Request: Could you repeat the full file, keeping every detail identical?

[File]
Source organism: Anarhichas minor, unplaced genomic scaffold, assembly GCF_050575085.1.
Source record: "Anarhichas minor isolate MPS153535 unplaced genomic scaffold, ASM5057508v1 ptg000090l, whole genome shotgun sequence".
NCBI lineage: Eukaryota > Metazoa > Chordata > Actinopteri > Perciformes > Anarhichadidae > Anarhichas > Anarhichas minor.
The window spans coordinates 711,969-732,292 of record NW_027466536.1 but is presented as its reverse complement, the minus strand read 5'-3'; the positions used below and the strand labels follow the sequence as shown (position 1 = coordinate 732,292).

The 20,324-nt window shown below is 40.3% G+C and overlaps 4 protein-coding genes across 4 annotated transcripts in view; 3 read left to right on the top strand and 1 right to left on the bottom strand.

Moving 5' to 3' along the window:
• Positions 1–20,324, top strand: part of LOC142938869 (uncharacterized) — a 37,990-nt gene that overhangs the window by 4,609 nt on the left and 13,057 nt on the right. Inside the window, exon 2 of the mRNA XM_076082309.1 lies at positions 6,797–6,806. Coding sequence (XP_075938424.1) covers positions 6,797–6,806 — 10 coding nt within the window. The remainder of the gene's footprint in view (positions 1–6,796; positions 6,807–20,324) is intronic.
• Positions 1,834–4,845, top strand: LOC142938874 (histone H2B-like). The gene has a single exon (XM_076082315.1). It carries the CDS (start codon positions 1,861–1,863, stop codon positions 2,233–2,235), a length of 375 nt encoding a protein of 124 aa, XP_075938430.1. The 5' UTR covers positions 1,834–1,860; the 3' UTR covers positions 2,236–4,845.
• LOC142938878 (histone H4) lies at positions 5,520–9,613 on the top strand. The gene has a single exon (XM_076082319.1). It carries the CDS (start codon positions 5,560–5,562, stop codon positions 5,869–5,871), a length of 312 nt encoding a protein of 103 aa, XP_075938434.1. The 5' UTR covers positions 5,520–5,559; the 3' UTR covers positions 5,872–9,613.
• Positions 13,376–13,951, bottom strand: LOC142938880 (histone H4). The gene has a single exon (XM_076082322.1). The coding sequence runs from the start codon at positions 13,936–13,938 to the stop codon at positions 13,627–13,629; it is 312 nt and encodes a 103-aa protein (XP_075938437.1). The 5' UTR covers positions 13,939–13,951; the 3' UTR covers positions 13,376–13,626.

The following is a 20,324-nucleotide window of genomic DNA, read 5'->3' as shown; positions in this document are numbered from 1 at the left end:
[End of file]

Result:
Source organism: Anarhichas minor, unplaced genomic scaffold, assembly GCF_050575085.1.
Source record: "Anarhichas minor isolate MPS153535 unplaced genomic scaffold, ASM5057508v1 ptg000090l, whole genome shotgun sequence".
NCBI lineage: Eukaryota > Metazoa > Chordata > Actinopteri > Perciformes > Anarhichadidae > Anarhichas > Anarhichas minor.
The window spans coordinates 711,969-732,292 of record NW_027466536.1 but is presented as its reverse complement, the minus strand read 5'-3'; the positions used below and the strand labels follow the sequence as shown (position 1 = coordinate 732,292).

The 20,324-nt window shown below is 40.3% G+C and overlaps 4 protein-coding genes across 4 annotated transcripts in view; 3 read left to right on the top strand and 1 right to left on the bottom strand.

Moving 5' to 3' along the window:
• Positions 1–20,324, top strand: part of LOC142938869 (uncharacterized) — a 37,990-nt gene that overhangs the window by 4,609 nt on the left and 13,057 nt on the right. Inside the window, exon 2 of the mRNA XM_076082309.1 lies at positions 6,797–6,806. Coding sequence (XP_075938424.1) covers positions 6,797–6,806 — 10 coding nt within the window. The remainder of the gene's footprint in view (positions 1–6,796; positions 6,807–20,324) is intronic.
• Positions 1,834–4,845, top strand: LOC142938874 (histone H2B-like). The gene has a single exon (XM_076082315.1). It carries the CDS (start codon positions 1,861–1,863, stop codon positions 2,233–2,235), a length of 375 nt encoding a protein of 124 aa, XP_075938430.1. The 5' UTR covers positions 1,834–1,860; the 3' UTR covers positions 2,236–4,845.
• LOC142938878 (histone H4) lies at positions 5,520–9,613 on the top strand. The gene has a single exon (XM_076082319.1). It carries the CDS (start codon positions 5,560–5,562, stop codon positions 5,869–5,871), a length of 312 nt encoding a protein of 103 aa, XP_075938434.1. The 5' UTR covers positions 5,520–5,559; the 3' UTR covers positions 5,872–9,613.
• Positions 13,376–13,951, bottom strand: LOC142938880 (histone H4). The gene has a single exon (XM_076082322.1). The coding sequence runs from the start codon at positions 13,936–13,938 to the stop codon at positions 13,627–13,629; it is 312 nt and encodes a 103-aa protein (XP_075938437.1). The 5' UTR covers positions 13,939–13,951; the 3' UTR covers positions 13,376–13,626.

The following is a 20,324-nucleotide window of genomic DNA, read 5'->3' as shown; positions in this document are numbered from 1 at the left end: